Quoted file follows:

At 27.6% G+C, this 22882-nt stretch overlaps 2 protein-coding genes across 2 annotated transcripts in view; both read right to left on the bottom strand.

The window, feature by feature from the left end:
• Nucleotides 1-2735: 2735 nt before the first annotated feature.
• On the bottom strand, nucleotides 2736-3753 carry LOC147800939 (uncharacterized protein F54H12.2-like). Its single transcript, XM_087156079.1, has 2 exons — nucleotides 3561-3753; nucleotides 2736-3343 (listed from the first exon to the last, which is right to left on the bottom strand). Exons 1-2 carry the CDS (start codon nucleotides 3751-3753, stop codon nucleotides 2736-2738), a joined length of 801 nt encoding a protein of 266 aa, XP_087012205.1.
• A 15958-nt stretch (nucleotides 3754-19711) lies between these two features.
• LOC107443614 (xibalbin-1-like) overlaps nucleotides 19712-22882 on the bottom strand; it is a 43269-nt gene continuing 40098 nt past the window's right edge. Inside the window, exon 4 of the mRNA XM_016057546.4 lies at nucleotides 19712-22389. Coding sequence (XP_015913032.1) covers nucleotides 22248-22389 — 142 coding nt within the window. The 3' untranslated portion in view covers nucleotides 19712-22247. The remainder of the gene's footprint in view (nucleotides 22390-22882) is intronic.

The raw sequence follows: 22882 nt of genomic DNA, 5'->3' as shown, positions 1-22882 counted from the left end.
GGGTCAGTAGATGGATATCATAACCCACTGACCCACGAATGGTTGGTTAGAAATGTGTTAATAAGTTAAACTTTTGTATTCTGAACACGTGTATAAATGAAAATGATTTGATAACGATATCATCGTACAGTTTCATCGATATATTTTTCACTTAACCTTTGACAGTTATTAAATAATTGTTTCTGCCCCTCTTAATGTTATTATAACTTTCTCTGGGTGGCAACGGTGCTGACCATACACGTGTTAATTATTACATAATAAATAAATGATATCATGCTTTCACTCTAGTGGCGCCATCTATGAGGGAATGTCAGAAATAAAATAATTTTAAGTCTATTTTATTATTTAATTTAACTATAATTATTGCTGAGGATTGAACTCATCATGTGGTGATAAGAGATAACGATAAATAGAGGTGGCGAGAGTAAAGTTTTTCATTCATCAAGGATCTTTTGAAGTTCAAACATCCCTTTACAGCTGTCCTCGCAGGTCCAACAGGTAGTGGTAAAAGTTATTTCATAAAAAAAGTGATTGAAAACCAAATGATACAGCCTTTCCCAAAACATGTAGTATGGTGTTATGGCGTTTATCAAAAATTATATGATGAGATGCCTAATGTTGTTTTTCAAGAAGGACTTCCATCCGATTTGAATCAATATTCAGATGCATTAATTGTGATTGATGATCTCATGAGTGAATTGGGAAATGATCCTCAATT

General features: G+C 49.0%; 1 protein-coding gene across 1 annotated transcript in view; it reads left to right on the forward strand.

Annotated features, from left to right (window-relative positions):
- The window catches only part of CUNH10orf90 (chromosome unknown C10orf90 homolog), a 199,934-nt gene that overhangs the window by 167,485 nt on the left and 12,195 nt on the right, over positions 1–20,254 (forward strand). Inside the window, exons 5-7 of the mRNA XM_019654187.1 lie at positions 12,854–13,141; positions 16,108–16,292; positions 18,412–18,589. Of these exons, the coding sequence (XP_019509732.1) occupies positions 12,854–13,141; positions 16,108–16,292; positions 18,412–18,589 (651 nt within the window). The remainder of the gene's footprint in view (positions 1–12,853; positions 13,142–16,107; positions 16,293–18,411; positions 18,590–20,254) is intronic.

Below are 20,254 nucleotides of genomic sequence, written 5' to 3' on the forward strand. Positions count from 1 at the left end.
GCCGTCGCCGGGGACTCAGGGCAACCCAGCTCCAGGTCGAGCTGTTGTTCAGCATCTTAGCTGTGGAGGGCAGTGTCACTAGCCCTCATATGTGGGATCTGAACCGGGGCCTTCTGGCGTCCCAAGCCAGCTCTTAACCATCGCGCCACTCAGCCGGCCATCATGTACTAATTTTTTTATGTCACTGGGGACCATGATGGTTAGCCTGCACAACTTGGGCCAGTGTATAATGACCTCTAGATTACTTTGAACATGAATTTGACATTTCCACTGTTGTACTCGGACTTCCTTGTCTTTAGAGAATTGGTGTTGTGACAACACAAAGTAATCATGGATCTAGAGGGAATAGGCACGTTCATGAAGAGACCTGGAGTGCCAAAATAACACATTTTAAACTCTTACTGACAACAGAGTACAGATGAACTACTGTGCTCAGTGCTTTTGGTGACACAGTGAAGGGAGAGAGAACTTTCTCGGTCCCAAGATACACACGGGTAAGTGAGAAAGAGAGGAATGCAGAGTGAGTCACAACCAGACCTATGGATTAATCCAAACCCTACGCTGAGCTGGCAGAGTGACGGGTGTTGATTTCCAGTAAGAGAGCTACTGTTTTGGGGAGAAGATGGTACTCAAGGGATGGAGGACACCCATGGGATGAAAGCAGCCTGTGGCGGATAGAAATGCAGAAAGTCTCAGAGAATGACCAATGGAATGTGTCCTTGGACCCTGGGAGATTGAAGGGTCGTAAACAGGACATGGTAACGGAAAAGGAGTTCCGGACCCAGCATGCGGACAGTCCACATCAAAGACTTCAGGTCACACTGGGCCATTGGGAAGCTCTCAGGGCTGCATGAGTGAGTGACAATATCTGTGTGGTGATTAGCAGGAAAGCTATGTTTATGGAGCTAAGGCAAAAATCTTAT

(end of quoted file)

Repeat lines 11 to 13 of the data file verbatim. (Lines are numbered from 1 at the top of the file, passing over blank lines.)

- The window catches only part of CUNH10orf90 (chromosome unknown C10orf90 homolog), a 199,934-nt gene that overhangs the window by 167,485 nt on the left and 12,195 nt on the right, over positions 1–20,254 (forward strand). Inside the window, exons 5-7 of the mRNA XM_019654187.1 lie at positions 12,854–13,141; positions 16,108–16,292; positions 18,412–18,589. Of these exons, the coding sequence (XP_019509732.1) occupies positions 12,854–13,141; positions 16,108–16,292; positions 18,412–18,589 (651 nt within the window). The remainder of the gene's footprint in view (positions 1–12,853; positions 13,142–16,107; positions 16,293–18,411; positions 18,590–20,254) is intronic.

Below are 20,254 nucleotides of genomic sequence, written 5' to 3' on the forward strand. Positions count from 1 at the left end.
GCCGTCGCCGGGGACTCAGGGCAACCCAGCTCCAGGTCGAGCTGTTGTTCAGCATCTTAGCTGTGGAGGGCAGTGTCACTAGCCCTCATATGTGGGATCTGAACCGGGGCCTTCTGGCGTCCCAAGCCAGCTCTTAACCATCGCGCCACTCAGCCGGCCATCATGTACTAATTTTTTTATGTCACTGGGGACCATGATGGTTAGCCTGCACAACTTGGGCCAGTGTATAATGACCTCTAGATTACTTTGAACATGAATTTGACATTTCCACTGTTGTACTCGGACTTCCTTGTCTTTAGAGAATTGGTGTTGTGACAACACAAAGTAATCATGGATCTAGAGGGAATAGGCACGTTCATGAAGAGACCTGGAGTGCCAAAATAACACATTTTAAACTCTTACTGACAACAGAGTACAGATGAACTACTGTGCTCAGTGCTTTTGGTGACACAGTGAAGGGAGAGAGAACTTTCTCGGTCCCAAGATACACACGGGTAAGTGAGAAAGAGAGGAATGCAGAGTGAGTCACAACCAGACCTATGGATTAATCCAAACCCTACGCTGAGCTGGCAGAGTGACGGGTGTTGATTTCCAGTAAGAGAGCTACTGTTTTGGGGAGAAGATGGTACTCAAGGGATGGAGGACACCCATGGGATGAAAGCAGCCTGTGGCGGATAGAAATGCAGAAAGTCTCAGAGAATGACCAATGGAATGTGTCCTTGGACCCTGGGAGATTGAAGGGTCGTAAACAGGACATGGTAACGGAAAAGGAGTTCCGGACCCAGCATGCGGACAGTCCACATCAAAGACTTCAGGTCACACTGGGCCATTGGGAAGCTCTCAGGGCTGCATGAGTGAGTGACAATATCTGTGTGGTGATTAGCAGGAAAGCTATGTTTATGGAGCTAAGGCAAAAATCTTAT